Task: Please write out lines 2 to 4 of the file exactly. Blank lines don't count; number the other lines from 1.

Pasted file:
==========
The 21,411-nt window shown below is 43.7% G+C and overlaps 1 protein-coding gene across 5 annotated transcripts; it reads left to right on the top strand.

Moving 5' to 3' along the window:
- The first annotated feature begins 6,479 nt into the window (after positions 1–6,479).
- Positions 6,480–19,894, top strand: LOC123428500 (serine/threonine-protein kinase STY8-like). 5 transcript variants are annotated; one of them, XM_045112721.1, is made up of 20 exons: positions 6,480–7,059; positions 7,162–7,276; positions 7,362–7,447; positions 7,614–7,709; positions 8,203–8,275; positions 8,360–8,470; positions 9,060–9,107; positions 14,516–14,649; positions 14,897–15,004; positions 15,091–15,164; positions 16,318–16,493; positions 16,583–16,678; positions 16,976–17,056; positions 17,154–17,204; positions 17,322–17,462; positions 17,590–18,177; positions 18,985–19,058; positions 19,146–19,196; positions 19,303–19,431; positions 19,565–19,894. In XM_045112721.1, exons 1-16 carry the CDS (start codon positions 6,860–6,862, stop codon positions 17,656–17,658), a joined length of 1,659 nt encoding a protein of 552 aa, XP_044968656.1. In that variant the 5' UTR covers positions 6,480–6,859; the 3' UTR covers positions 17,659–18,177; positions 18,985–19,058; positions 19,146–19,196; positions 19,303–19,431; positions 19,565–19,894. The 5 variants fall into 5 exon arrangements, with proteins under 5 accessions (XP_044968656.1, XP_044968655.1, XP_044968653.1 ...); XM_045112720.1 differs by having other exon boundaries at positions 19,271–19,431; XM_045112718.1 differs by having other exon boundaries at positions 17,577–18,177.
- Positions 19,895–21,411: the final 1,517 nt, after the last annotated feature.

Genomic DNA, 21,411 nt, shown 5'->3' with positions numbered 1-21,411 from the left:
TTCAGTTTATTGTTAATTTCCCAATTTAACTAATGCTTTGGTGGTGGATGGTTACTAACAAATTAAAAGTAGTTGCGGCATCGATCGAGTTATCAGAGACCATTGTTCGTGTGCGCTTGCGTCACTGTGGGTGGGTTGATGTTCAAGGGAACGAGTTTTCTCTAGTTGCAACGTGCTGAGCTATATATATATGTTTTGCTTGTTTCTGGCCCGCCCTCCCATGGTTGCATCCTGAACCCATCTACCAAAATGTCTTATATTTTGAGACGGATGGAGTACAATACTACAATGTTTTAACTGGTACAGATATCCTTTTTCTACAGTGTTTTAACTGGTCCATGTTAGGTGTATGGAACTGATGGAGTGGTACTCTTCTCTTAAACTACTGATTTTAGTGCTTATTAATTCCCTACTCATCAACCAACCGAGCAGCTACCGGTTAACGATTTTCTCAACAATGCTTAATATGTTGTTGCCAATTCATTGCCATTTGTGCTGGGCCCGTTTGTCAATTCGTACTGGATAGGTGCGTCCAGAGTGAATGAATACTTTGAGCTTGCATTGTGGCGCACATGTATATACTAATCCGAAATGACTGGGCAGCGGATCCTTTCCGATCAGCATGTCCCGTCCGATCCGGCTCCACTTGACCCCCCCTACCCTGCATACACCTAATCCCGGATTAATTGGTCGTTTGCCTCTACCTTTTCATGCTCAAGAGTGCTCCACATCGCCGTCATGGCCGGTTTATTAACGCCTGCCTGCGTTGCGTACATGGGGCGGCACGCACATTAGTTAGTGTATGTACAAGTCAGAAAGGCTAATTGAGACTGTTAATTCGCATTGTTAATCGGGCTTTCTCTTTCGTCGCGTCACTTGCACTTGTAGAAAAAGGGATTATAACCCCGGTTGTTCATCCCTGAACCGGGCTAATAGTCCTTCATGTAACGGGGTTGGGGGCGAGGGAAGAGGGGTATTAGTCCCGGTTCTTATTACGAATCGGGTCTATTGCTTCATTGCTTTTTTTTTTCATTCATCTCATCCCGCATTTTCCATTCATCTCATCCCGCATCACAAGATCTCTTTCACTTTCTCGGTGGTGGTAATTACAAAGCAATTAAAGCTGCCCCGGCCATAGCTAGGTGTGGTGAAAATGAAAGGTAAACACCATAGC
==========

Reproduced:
Moving 5' to 3' along the window:
- The first annotated feature begins 6,479 nt into the window (after positions 1–6,479).
- Positions 6,480–19,894, top strand: LOC123428500 (serine/threonine-protein kinase STY8-like). 5 transcript variants are annotated; one of them, XM_045112721.1, is made up of 20 exons: positions 6,480–7,059; positions 7,162–7,276; positions 7,362–7,447; positions 7,614–7,709; positions 8,203–8,275; positions 8,360–8,470; positions 9,060–9,107; positions 14,516–14,649; positions 14,897–15,004; positions 15,091–15,164; positions 16,318–16,493; positions 16,583–16,678; positions 16,976–17,056; positions 17,154–17,204; positions 17,322–17,462; positions 17,590–18,177; positions 18,985–19,058; positions 19,146–19,196; positions 19,303–19,431; positions 19,565–19,894. In XM_045112721.1, exons 1-16 carry the CDS (start codon positions 6,860–6,862, stop codon positions 17,656–17,658), a joined length of 1,659 nt encoding a protein of 552 aa, XP_044968656.1. In that variant the 5' UTR covers positions 6,480–6,859; the 3' UTR covers positions 17,659–18,177; positions 18,985–19,058; positions 19,146–19,196; positions 19,303–19,431; positions 19,565–19,894. The 5 variants fall into 5 exon arrangements, with proteins under 5 accessions (XP_044968656.1, XP_044968655.1, XP_044968653.1 ...); XM_045112720.1 differs by having other exon boundaries at positions 19,271–19,431; XM_045112718.1 differs by having other exon boundaries at positions 17,577–18,177.